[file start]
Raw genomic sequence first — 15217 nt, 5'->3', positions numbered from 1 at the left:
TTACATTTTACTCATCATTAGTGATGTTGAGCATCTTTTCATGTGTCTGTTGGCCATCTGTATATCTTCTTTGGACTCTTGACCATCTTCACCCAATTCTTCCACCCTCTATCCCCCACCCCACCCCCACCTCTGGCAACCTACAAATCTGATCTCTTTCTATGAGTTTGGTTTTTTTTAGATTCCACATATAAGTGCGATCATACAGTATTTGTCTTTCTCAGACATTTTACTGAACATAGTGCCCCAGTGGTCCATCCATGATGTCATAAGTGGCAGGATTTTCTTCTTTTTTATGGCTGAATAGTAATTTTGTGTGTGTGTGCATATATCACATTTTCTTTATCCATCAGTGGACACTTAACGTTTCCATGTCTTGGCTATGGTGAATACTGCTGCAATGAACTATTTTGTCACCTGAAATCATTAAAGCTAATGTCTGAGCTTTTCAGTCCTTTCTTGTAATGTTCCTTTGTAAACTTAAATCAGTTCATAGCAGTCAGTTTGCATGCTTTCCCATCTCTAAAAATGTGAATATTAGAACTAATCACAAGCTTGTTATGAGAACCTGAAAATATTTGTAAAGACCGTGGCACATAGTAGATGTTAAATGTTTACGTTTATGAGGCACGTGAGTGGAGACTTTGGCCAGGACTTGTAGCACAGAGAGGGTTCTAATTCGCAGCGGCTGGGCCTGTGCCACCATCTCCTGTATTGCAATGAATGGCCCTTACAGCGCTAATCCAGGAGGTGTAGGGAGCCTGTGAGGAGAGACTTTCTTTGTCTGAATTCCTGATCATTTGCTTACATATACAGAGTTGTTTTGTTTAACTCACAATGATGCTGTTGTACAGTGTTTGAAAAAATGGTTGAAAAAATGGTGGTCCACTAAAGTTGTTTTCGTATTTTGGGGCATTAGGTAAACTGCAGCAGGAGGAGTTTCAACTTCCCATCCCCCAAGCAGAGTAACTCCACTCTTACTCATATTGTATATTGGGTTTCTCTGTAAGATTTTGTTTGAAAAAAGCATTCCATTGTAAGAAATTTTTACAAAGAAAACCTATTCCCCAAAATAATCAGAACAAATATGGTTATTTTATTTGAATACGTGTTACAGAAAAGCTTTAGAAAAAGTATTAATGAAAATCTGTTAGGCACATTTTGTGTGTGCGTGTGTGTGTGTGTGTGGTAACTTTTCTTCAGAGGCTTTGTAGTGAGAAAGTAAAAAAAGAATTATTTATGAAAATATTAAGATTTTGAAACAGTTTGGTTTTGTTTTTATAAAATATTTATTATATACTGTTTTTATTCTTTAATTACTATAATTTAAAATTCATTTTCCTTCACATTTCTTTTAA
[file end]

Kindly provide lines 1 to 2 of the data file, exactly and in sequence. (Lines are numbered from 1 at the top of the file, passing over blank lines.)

Raw genomic sequence first — 15217 nt, 5'->3', positions numbered from 1 at the left:
TTACATTTTACTCATCATTAGTGATGTTGAGCATCTTTTCATGTGTCTGTTGGCCATCTGTATATCTTCTTTGGACTCTTGACCATCTTCACCCAATTCTTCCACCCTCTATCCCCCACCCCACCCCCACCTCTGGCAACCTACAAATCTGATCTCTTTCTATGAGTTTGGTTTTTTTTAGATTCCACATATAAGTGCGATCATACAGTATTTGTCTTTCTCAGACATTTTACTGAACATAGTGCCCCAGTGGTCCATCCATGATGTCATAAGTGGCAGGATTTTCTTCTTTTTTATGGCTGAATAGTAATTTTGTGTGTGTGTGCATATATCACATTTTCTTTATCCATCAGTGGACACTTAACGTTTCCATGTCTTGGCTATGGTGAATACTGCTGCAATGAACTATTTTGTCACCTGAAATCATTAAAGCTAATGTCTGAGCTTTTCAGTCCTTTCTTGTAATGTTCCTTTGTAAACTTAAATCAGTTCATAGCAGTCAGTTTGCATGCTTTCCCATCTCTAAAAATGTGAATATTAGAACTAATCACAAGCTTGTTATGAGAACCTGAAAATATTTGTAAAGACCGTGGCACATAGTAGATGTTAAATGTTTACGTTTATGAGGCACGTGAGTGGAGACTTTGGCCAGGACTTGTAGCACAGAGAGGGTTCTAATTCGCAGCGGCTGGGCCTGTGCCACCATCTCCTGTATTGCAATGAATGGCCCTTACAGCGCTAATCCAGGAGGTGTAGGGAGCCTGTGAGGAGAGACTTTCTTTGTCTGAATTCCTGATCATTTGCTTACATATACAGAGTTGTTTTGTTTAACTCACAATGATGCTGTTGTACAGTGTTTGAAAAAATGGTTGAAAAAATGGTGGTCCACTAAAGTTGTTTTCGTATTTTGGGGCATTAGGTAAACTGCAGCAGGAGGAGTTTCAACTTCCCATCCCCCAAGCAGAGTAACTCCACTCTTACTCATATTGTATATTGGGTTTCTCTGTAAGATTTTGTTTGAAAAAAGCATTCCATTGTAAGAAATTTTTACAAAGAAAACCTATTCCCCAAAATAATCAGAACAAATATGGTTATTTTATTTGAATACGTGTTACAGAAAAGCTTTAGAAAAAGTATTAATGAAAATCTGTTAGGCACATTTTGTGTGTGCGTGTGTGTGTGTGTGTGGTAACTTTTCTTCAGAGGCTTTGTAGTGAGAAAGTAAAAAAAGAATTATTTATGAAAATATTAAGATTTTGAAACAGTTTGGTTTTGTTTTTATAAAATATTTATTATATACTGTTTTTATTCTTTAATTACTATAATTTAAAATTCATTTTCCTTCACATTTCTTTTAA